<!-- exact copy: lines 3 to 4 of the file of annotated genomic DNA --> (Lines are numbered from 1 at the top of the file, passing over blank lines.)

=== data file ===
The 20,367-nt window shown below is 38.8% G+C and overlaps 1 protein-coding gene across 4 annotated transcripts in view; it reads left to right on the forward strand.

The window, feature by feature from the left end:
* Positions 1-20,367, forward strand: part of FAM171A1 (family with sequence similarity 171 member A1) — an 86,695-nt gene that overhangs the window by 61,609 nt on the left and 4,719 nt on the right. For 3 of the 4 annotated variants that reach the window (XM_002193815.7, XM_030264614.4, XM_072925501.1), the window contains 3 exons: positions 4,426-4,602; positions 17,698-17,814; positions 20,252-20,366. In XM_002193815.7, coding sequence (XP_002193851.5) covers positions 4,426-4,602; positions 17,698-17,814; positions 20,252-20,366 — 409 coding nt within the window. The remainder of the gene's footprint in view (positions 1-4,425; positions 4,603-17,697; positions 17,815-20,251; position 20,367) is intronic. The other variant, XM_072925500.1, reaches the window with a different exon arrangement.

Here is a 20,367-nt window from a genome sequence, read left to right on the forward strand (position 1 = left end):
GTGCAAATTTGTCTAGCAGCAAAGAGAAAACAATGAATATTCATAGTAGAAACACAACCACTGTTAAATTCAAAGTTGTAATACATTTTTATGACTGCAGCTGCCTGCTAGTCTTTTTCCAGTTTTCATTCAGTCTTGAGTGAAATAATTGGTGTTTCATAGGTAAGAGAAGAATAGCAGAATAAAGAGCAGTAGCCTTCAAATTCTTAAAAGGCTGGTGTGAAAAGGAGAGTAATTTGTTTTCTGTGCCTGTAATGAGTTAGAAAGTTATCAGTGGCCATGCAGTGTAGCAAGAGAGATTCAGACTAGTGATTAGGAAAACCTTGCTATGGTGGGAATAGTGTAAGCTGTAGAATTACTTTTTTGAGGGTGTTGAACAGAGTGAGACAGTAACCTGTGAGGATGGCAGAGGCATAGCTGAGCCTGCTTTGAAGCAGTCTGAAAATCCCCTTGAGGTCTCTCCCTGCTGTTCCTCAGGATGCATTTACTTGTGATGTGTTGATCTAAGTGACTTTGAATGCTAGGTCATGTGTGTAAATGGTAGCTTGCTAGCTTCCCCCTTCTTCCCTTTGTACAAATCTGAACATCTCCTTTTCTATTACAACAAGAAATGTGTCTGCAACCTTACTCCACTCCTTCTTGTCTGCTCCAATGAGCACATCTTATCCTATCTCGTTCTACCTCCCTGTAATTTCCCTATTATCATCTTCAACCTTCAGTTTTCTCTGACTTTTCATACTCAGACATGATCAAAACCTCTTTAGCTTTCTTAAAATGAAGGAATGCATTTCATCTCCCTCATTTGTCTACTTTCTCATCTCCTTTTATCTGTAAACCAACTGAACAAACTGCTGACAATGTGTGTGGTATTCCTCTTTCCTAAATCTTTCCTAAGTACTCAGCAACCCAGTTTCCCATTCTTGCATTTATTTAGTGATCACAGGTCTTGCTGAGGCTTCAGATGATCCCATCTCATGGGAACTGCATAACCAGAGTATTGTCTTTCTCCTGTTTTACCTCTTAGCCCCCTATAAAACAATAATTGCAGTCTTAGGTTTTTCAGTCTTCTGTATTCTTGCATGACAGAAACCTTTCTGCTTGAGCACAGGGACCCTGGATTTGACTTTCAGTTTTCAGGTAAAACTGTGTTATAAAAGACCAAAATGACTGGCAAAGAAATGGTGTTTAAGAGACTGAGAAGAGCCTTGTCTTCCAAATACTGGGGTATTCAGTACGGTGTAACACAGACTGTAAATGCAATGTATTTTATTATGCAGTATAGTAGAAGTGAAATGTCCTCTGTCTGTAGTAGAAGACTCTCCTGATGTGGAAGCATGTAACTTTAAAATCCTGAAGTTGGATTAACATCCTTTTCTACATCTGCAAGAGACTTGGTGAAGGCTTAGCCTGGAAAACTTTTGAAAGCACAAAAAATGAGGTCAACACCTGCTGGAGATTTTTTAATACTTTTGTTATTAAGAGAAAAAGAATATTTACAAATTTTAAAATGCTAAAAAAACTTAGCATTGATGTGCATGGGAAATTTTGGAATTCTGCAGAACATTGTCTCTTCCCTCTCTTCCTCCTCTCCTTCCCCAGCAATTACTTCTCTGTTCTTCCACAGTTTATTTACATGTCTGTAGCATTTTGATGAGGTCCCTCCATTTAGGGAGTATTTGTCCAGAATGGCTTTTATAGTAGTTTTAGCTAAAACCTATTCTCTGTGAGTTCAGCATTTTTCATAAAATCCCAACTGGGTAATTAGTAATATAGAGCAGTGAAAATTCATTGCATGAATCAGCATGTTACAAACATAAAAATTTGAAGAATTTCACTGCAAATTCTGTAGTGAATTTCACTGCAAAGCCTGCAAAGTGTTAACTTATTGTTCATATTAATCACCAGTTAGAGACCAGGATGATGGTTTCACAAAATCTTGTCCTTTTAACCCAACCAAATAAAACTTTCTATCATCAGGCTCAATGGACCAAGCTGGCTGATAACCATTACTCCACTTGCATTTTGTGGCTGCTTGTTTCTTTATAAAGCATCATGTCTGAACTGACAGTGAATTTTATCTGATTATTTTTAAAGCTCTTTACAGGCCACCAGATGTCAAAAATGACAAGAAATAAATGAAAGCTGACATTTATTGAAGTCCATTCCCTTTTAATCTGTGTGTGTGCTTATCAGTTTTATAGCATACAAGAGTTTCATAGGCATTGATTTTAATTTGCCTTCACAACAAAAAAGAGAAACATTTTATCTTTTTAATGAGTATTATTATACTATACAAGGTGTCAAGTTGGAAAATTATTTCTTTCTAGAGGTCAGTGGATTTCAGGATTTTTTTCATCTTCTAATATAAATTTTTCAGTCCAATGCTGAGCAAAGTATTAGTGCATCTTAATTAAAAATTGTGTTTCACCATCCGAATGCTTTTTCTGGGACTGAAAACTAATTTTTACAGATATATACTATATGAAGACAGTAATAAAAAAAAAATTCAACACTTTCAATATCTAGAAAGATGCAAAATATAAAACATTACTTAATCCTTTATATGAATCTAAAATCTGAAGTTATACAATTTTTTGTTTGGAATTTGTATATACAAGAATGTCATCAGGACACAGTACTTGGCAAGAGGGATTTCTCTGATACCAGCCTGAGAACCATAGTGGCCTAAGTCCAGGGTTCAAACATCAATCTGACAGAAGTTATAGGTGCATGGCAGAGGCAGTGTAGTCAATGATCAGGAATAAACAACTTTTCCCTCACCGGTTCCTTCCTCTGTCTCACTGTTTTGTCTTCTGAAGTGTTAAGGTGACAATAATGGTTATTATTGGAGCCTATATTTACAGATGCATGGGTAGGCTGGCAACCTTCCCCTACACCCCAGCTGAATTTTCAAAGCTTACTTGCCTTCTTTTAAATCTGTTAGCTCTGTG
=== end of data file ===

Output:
* Positions 1-20,367, forward strand: part of FAM171A1 (family with sequence similarity 171 member A1) — an 86,695-nt gene that overhangs the window by 61,609 nt on the left and 4,719 nt on the right. For 3 of the 4 annotated variants that reach the window (XM_002193815.7, XM_030264614.4, XM_072925501.1), the window contains 3 exons: positions 4,426-4,602; positions 17,698-17,814; positions 20,252-20,366. In XM_002193815.7, coding sequence (XP_002193851.5) covers positions 4,426-4,602; positions 17,698-17,814; positions 20,252-20,366 — 409 coding nt within the window. The remainder of the gene's footprint in view (positions 1-4,425; positions 4,603-17,697; positions 17,815-20,251; position 20,367) is intronic. The other variant, XM_072925500.1, reaches the window with a different exon arrangement.

Here is a 20,367-nt window from a genome sequence, read left to right on the forward strand (position 1 = left end):